Lawmaker Says the Sacrifice of Wars Should be Shared by All
WASHINGTON, April 21, 2003-- Cong. Charles Rangel today payed tribute to Marine Staff
Sgt. Riayan Tejeda, a resident of Washington Heights who was killed in a battle in Baghdad on
"Sgt. Tejeda was a hero in every sense of the word, a man born in the Dominican
made the ultimate sacrifice for the United States," Cong. Rangel said following funeral
ceremonies at St. Elizabeth's Church in Washington Heights.
"No words can relieve the pain Sgt. Tejeda's family is suffering right
now, but they they have my
deepest sympathies and that of my family which, through my son, abides by the Marine Corps'
'Semper Fi.'" the Congressman continued. "I can only say that the gift that the Tejeda family has
given to this nation, through the sacrifice of their eldest son, has earned them a permanent debt
At the funeral, which was filled with grieving family members and friends,
Cong. Rangel sat with
a delegation of elected officials, including Mayor Michael Bloomberg, Assemblyman Adriano
Espaillat, and Councilman Miguel Martinez. Last week, the Congressman presented the
Tejeda family with the traditional ceremonial American flag reserved for those who have fallen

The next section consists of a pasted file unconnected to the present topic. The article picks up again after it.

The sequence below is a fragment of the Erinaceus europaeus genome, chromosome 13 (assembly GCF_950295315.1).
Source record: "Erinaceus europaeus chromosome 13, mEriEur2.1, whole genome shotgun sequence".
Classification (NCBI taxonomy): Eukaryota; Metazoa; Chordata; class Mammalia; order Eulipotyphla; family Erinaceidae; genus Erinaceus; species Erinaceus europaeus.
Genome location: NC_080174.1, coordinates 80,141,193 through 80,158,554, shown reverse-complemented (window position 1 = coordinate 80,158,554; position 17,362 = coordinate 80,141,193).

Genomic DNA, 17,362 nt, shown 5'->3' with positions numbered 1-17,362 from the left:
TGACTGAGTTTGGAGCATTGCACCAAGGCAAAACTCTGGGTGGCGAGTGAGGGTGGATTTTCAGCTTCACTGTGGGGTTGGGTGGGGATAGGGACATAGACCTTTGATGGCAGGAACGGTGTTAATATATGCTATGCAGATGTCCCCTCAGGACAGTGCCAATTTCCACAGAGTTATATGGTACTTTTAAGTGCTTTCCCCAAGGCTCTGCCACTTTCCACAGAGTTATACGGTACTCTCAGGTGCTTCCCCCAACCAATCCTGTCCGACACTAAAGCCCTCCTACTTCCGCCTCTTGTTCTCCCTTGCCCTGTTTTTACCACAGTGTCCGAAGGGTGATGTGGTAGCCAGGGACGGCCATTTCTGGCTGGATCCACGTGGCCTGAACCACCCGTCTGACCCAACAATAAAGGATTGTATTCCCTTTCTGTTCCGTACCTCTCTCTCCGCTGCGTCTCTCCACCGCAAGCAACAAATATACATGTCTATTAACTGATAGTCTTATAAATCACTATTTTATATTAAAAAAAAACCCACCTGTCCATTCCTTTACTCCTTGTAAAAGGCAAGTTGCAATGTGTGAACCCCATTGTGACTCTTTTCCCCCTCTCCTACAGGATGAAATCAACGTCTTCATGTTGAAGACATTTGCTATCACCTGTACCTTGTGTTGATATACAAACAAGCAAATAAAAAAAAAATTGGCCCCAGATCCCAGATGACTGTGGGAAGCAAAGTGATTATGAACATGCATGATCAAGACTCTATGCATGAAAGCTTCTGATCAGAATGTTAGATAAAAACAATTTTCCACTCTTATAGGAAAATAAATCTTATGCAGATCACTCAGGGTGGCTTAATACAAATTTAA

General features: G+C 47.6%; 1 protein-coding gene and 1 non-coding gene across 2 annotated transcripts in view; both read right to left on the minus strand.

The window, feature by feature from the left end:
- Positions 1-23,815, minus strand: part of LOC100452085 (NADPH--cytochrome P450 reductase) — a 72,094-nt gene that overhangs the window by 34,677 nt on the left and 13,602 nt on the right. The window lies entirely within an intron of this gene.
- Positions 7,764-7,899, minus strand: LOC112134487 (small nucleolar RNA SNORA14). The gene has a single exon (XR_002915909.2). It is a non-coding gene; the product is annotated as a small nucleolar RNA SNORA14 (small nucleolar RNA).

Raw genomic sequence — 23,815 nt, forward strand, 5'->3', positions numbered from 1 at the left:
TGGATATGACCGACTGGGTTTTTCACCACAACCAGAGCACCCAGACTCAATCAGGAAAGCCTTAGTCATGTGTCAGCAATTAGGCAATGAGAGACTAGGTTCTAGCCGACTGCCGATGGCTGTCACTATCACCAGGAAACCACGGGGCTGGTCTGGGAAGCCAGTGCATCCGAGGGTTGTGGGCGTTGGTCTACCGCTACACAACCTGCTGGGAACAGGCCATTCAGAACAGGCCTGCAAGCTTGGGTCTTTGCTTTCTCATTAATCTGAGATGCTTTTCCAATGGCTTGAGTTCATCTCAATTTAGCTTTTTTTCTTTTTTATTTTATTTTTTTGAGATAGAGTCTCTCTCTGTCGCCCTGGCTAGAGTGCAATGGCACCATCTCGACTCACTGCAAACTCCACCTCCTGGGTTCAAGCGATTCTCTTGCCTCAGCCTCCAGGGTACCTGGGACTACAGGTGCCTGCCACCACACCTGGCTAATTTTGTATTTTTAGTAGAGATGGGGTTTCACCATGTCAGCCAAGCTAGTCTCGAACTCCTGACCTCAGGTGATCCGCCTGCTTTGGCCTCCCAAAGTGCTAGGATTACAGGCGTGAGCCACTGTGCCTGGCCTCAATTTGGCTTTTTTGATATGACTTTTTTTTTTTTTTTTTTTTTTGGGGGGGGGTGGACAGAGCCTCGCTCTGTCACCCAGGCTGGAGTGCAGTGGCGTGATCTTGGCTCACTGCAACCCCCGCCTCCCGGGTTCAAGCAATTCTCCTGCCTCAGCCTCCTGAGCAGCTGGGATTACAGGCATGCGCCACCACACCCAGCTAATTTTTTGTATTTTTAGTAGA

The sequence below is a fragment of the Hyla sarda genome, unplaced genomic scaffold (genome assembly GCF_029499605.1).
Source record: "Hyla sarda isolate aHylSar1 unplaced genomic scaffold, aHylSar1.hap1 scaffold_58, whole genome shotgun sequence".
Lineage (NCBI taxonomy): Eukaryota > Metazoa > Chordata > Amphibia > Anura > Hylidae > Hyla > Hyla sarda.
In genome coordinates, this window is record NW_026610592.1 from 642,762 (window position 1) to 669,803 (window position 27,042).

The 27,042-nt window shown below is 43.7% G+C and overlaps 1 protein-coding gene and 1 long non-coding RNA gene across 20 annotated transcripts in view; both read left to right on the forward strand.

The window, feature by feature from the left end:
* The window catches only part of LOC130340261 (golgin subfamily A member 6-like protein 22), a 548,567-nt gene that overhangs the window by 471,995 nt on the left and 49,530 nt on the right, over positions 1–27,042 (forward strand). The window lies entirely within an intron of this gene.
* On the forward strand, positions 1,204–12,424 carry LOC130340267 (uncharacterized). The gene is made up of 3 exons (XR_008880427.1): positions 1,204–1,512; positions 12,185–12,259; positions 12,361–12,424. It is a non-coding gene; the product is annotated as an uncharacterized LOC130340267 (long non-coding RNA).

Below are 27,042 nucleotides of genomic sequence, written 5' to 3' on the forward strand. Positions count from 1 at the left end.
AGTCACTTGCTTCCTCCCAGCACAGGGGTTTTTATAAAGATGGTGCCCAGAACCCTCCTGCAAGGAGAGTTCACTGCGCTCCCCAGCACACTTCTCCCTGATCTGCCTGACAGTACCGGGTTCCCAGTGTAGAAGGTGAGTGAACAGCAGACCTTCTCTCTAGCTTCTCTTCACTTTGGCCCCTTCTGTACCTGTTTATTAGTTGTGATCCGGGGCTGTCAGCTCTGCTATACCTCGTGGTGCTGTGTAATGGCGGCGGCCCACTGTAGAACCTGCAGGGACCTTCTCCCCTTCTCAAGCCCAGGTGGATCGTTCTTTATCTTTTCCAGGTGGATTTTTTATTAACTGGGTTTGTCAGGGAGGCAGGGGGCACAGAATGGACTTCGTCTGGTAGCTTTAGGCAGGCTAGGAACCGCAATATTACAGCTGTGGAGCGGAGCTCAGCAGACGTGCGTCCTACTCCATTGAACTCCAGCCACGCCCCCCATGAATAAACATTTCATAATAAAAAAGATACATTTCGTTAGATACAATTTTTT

in battle for the United States.
"Even before he fell in battle, Riayan Tejeda showed his character and
overcoming the pitfalls of life in our community," Cong. Rangel said. "He has been a role model
to his family and his community. Now he is a model of heroism to our city, our nation and to the
great land of his birth."
Sgt. Tejeda, a 26-year-old father of two young children, enlisted in the
Marine Corps eight
years ago. Surviving his teen years in the rough 'n tumble Washington Heights neighborhood,
he graduated from George Washington High School. For Tejeda, like so many others,
enlistment in the Armed Forces was a source of pride and opportunity.
Noting the high percentage of Hispanics and Blacks killed in the Iraq war,
repeated his call for shared sacrifice by all social and economic groups in service to the
country. Unofficial estimates of fatalities among minorities so far in this conflict are as high 35
percent of the 128 killed, far above their representation in the national population. Historically,
since the end of the universal draft during the Vietnam War, lower income Whites and minorities
have born the disproportionate burden of service in the military.
"Sgt. Tejeda has paid the price for his willingness to place himself in
harm's way for the country
like many individuals who, ironically, have had the least opportunity to share in its wealth,"
Cong. Rangel said.
"Sgt. Tejeda did not shy away from doing his share and made the ultimate
sacrifice on behalf of
his chosen country. This is true patriotism and, rightly, a great source of pride to his grieving
family, our community and our nation," Cong. Rangel said.